2024 Atlantic, Caribbean & Gulf Of Mexico Hurricane Season Forecast (Issued March 13)

Summary: Buckle up as it looks like it’s going to be an extraordinarily active hurricane season in terms of both number of storms and also in the amount of potential impacts across the Caribbean and along the US Coastline (especially the Gulf Coast). The combination of developing La Nina conditions this summer and well above average ocean temperatures across the deep tropics is likely to lead to an extremely busy hurricane season. Also, I do think that the mean storm track this hurricane season will be further west than last year which means that the Caribbean, the southwest North Atlantic (near the Bahamas and Florida) and the Gulf of Mexico could be particularly at risk.

The Numbers: 25 Named Storms, 12 of those storms becoming Hurricanes and 6 of those hurricanes becoming Major Hurricanes (Category 3 or higher on the Saffir-Simpson scale).

Accumulated Cyclone Energy (ACE) Index Forecast: I am forecasting an ACE index this year of 225, which not only signals that this will be a hyperactive season, but also would put this upcoming hurricane season in the top ten of the most active hurricane seasons on record.

ENSO Conditions: The current El Nino conditions are rapidly weakening with cooler than average waters now showing up in the eastern Pacific. It seems quite likely that the ENSO conditions will become ENSO neutral sometime during April and then become La Nina conditions during about the July and August time period.

This reversal in ENSO conditions means that it will most definitely enhance tropical storm and hurricane activity across the Atlantic Basin this season with well above average amounts of activity in terms of the number of tropical storms and hurricanes.

Sea Surface Temperatures: Once again, the lack of any real winter this year has significantly affected the ocean water temperatures across the North Atlantic and the Gulf of Mexico with well above average temperatures almost everywhere.

Of particular note is the eastern Tropical Atlantic where both ocean water temperatures and ocean heat content are in record warmth territory. In fact, the ocean temperatures over the eastern Tropical Atlantic are as high as what you would normally expect them to be during mid-June.

One of the keys in determining how active/inactive the hurricane season will be is how much will the deep tropics (south of 25 North Latitude) warms up during April, May and June. The latest climate models suggests that well above average ocean water temperatures will remain locked across the deep tropics leading to the potential for a very active season in the deep tropics with “classic” long track Cape Verde storms very much on the table.

Analog Years: These are the analog years that seem to be a close match right now to what the 2024 hurricane season may be like. They are 1878, 1889, 1896, 1915, 1958, 1966, 1995, 1998, 2005, 2010, 2016 & 2020.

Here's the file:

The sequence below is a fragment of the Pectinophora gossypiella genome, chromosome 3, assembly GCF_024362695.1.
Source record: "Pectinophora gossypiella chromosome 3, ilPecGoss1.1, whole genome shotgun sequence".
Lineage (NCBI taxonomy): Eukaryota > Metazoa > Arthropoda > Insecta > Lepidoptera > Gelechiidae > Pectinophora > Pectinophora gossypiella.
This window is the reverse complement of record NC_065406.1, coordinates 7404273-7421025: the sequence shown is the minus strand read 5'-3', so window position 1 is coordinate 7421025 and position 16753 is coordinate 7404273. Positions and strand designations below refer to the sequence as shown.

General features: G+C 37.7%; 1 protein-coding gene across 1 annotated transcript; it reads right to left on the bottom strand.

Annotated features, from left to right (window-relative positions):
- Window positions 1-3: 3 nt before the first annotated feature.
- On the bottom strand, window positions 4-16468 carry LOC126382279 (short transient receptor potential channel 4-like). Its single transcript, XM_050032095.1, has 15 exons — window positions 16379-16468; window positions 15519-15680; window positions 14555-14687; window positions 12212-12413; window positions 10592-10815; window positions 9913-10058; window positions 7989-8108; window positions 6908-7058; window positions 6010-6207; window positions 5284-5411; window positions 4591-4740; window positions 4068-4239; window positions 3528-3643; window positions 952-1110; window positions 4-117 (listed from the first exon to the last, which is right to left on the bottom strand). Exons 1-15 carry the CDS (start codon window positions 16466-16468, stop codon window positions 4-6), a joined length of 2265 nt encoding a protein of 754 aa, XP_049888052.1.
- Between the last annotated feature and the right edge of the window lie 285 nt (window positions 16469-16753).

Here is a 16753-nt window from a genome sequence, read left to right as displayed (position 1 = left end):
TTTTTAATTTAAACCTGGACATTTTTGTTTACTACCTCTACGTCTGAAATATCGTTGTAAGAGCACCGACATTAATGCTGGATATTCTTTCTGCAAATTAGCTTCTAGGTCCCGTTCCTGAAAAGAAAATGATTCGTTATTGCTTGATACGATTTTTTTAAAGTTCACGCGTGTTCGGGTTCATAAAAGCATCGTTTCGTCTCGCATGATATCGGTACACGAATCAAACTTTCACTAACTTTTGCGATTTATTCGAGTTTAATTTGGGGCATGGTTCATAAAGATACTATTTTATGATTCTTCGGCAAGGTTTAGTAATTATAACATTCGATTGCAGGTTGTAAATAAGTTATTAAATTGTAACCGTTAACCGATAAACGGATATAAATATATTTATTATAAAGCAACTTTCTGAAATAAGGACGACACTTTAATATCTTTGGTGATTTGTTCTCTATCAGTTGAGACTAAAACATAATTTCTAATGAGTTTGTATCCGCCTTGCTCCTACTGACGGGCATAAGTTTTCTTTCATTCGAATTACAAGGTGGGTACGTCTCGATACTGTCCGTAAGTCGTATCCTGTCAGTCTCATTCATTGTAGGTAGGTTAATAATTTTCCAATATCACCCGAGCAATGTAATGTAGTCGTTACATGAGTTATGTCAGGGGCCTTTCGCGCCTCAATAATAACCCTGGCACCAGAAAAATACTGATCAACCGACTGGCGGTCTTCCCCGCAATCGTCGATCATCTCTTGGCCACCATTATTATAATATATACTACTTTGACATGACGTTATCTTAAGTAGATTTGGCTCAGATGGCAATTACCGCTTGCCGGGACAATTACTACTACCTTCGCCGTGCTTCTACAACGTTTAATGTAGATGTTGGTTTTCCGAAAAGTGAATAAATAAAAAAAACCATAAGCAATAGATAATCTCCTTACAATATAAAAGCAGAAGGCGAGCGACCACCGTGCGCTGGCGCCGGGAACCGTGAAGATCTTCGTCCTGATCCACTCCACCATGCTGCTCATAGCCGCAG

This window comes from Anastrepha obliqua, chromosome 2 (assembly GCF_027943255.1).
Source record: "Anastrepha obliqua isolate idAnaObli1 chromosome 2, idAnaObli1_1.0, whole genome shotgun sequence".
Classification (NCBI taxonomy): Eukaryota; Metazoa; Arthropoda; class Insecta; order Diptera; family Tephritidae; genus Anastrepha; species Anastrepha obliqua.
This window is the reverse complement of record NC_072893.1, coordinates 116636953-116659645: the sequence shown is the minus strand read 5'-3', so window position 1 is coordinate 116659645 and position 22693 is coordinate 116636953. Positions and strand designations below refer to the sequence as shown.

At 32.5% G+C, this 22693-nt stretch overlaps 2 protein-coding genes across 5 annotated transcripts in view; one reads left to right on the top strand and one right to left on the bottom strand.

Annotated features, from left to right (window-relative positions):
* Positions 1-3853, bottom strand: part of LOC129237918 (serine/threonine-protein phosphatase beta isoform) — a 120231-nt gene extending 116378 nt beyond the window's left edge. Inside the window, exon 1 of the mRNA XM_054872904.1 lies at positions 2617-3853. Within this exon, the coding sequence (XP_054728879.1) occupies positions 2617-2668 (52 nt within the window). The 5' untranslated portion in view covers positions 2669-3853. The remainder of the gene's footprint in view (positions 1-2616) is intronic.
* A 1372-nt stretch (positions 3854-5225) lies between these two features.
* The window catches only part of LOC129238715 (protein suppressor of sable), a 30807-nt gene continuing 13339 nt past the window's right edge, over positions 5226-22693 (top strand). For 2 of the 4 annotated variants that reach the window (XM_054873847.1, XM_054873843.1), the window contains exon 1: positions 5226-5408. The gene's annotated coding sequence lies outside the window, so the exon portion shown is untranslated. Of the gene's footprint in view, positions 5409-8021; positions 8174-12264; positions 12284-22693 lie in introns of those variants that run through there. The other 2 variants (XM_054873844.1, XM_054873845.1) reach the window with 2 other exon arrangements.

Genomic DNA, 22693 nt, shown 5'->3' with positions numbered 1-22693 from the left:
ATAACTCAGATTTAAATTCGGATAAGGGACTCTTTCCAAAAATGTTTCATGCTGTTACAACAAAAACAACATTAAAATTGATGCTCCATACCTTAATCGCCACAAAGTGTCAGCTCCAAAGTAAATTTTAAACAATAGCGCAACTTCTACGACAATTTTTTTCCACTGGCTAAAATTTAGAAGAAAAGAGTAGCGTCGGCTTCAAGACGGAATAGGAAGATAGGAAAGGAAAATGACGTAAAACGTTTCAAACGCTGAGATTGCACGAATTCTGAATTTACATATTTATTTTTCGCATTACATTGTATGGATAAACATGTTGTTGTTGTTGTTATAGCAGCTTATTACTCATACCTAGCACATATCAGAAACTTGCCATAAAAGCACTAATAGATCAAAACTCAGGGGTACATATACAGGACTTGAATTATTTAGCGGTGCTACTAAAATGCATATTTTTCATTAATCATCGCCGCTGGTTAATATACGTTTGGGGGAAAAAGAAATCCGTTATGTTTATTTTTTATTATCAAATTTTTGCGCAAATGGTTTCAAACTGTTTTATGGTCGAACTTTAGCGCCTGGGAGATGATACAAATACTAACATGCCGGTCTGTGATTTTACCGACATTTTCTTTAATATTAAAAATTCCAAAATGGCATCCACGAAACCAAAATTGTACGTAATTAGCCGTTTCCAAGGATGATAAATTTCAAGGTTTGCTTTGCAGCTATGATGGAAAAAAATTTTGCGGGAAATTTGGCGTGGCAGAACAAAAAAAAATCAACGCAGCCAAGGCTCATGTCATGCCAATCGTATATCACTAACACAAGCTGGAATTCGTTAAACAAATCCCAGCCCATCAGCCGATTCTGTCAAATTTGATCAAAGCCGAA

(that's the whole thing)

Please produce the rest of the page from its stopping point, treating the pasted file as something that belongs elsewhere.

This is our “hot spot” map which shows which areas were impacted the most during the 12 analog years I have listed:

Landfall Threat Forecast: There are two areas that I’m most concerned about for this upcoming season in terms of a tropical storm or hurricane impact.

The First Area Is the Caribbean and in particular the northeastern Caribbean and the northwestern Caribbean. The extremely warm ocean temperatures over the deep tropical eastern Atlantic combined with the developing La Nina conditions and a upper level weather pattern that features a big Bermuda high pressure system to the north means long-track tropical storms and hurricanes will be a big, big threat.

I think the islands of the northeastern Caribbean, including the northern Leeward Islands, the Virgin Islands and Puerto Rico could be at significant risk this season. I also think that the islands of the northwestern Caribbean, including the Cayman Islands, the northeastern Yucatan Peninsula and western Cuba could also be at significant risk this season.

The Second Area Of Particular Concern Is a corridor from the Bahamas through the Florida Peninsula to the eastern Gulf of Mexico. As I mentioned previously, I think that the main storm track this season will be further west than last year, which means that many of the storms will be passing through the Bahamas and the Florida Peninsula. The eastern Gulf of Mexico may be affected in two ways – one by systems moving westward from the Bahamas and two by any systems moving northward from the Caribbean.

Other Areas Of Concern Include the central and northwestern Gulf coast and the southeastern coast of the United States where tropical activity may be drawn northward up the East Coast of the United States from the northern Caribbean islands or pulled northward into the Gulf of Mexico from the Caribbean.

Another area to closely monitor is the central and southern Lesser Antilles and Barbados where Cape Verde storms may impact on their track westward.

Even though your area may have a low or medium risk this season, be aware that any small fluctuations in the upper level weather pattern at the “wrong” time could threaten the low or medium risk areas.

Finally, we will begin sending out daily tropical weather discussions for the 2024 Atlantic Hurricane Season on Wednesday, May 1st.

2024 Atlantic Tropical Cyclone Names: